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Not All PR is Good PR

4449585823 c8893f33e8 Not All PR is Good PR
This is a post by PR columnist, Alison Kenney.

Want to know reporters’ pet peeves about working with PR people?


Me neither!

But attend any panel session that includes members of the media and the question ALWAYS comes up.

At first the reporter will get a look on his or her face like, “oh, wow, where do I begin?” Then they’ll start off answering the question in a nice way, “well, it’s helpful if the PR person who is contacting me has a relationship with me, or has maybe even read my work and can reference that in the pitch.” But then they get warmed up and watch out! Soon you’ll all be chuckling over the crazy things PR people do when they are pitching stories.

Why do we do this to ourselves?

Most reporters don’t start out spouting off about how annoying PR people are (notice I said “most”) – it’s the PR people who ask them this question. I suppose we ask it because we have an inner desire to do better, or maybe it’s to ingratiate ourselves to the media. I also suppose it’s a PR rite of passage of sorts in which every junior PR person must be exposed to hearing first-hand the rantings of the “other side” and have their blinders removed, so to speak.

But it seems to me that the answers are always astoundingly basic and are only exposing the mistakes of moronic individuals or of a few bad apples.

The two annoyances that come up most frequently when the media is asked this question have to do with follow up calls (either calling when reporters are on deadline or following up excessively) and receiving pitches that are completely off the mark. So do your homework, folks, and understand who you’re pitching and their position with the media outlet, as well as how they work, including their deadlines.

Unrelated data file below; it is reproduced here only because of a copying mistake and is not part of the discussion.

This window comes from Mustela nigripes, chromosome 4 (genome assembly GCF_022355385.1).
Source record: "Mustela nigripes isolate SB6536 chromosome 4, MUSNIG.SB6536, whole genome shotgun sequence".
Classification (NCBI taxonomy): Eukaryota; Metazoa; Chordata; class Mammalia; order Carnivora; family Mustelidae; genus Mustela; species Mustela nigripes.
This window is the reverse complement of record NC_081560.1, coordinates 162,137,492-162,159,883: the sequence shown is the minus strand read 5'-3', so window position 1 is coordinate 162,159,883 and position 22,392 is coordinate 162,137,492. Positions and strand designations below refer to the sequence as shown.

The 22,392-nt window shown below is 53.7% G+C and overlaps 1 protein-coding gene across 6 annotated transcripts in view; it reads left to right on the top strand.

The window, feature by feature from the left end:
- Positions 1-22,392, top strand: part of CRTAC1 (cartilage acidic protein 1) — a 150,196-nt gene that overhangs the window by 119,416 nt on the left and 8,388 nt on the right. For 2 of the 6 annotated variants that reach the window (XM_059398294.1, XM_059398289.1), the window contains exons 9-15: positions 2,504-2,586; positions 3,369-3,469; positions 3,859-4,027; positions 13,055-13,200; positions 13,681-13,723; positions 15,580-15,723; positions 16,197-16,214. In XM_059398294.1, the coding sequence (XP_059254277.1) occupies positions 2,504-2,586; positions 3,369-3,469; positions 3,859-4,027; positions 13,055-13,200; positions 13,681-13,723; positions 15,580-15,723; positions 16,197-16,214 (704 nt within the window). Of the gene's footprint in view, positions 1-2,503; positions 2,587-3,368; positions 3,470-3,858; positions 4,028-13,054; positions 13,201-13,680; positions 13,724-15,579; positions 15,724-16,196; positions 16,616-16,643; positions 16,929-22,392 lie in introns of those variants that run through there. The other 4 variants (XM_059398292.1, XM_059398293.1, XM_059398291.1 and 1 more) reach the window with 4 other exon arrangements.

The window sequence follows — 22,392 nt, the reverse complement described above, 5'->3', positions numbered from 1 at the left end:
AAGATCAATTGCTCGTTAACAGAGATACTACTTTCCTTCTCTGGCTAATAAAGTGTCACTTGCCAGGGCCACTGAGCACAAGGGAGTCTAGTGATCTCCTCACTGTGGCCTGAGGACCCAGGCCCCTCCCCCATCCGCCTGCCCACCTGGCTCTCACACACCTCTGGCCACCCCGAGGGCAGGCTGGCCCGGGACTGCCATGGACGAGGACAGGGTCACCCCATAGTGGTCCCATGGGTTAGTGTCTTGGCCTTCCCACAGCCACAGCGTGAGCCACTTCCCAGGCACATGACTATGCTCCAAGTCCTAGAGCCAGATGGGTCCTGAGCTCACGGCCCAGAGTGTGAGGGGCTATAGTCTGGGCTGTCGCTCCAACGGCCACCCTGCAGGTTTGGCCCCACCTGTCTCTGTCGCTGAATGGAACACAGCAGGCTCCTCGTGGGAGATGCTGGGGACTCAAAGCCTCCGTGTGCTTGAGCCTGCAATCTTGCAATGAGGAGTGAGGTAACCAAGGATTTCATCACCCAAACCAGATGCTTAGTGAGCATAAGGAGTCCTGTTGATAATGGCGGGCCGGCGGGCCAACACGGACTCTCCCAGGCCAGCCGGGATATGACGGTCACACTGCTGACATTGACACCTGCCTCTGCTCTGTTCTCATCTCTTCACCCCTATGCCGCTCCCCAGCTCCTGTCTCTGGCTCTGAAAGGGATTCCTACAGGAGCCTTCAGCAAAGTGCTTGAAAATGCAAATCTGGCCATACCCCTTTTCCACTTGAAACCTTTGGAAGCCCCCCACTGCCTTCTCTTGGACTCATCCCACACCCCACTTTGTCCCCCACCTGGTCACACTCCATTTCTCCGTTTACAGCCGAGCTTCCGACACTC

Are we that masochistic?

Are PR pros using their voyeuristic gene to focus on all the bad examples in the industry? How else to explain the popular and authoritative Bad Pitch Blog? Or the site’s efforts, as well as Gawker’s, to “improve the PR industry through ridicule”?  Or the viral path that PR screw-ups have taken recently, such as when a BrandLink VP failed miserably in pitching the Bloggess?

It’s gotten to the point that the industry has started debating the value of publicly outing bad pitches, like Arik Hanson does in his post, Are We Helping or Hurting by Blogging About PR Flameouts?

This doesn’t happen in other industries

Can you imagine a group of lawyers asking a judge about what courtroom behavior is the most vexing? Or scientists asking the FDA for tips on speeding up drug approvals?

Of course there’s a difference between “peeving” someone and royally mucking up a brand’s reputation. In any industry, the latter could cost you your job. But, in our industry, the consensus seems to be that there’s value in talking about what not to do.

Do you agree? Disagree?

Alison Kenney an independent PR practitioner with more than 15 years of PR consulting experience. She is based on Boston’s North Shore and has worked with organizations in the technology, professional services and consumer industries. She writes a bi-monthly PR column on You can find her at Learn more about Alison Kenney.

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6 Comments - Add yours!

Lou Covey (February 2nd, 2012)

I started out on the journalist side of the equation and entered the PR side because the money was better and I knew I could make a difference with my experience. So I know where the arguments fall regardless of perspective. Now I’m back on the journalist side and I have to say, it has gotten worse, not better.
There was a time that PR folks actually had some journalism experience. 99 percent don’t know and it shows. They don’t know the codified code of ethics journalists follow, they treat the journalists like they are doing them a favor by getting them an audience with their company’s royalty and, what’s worse, their company does everything they can to discourage their reps from acting in a professional manner.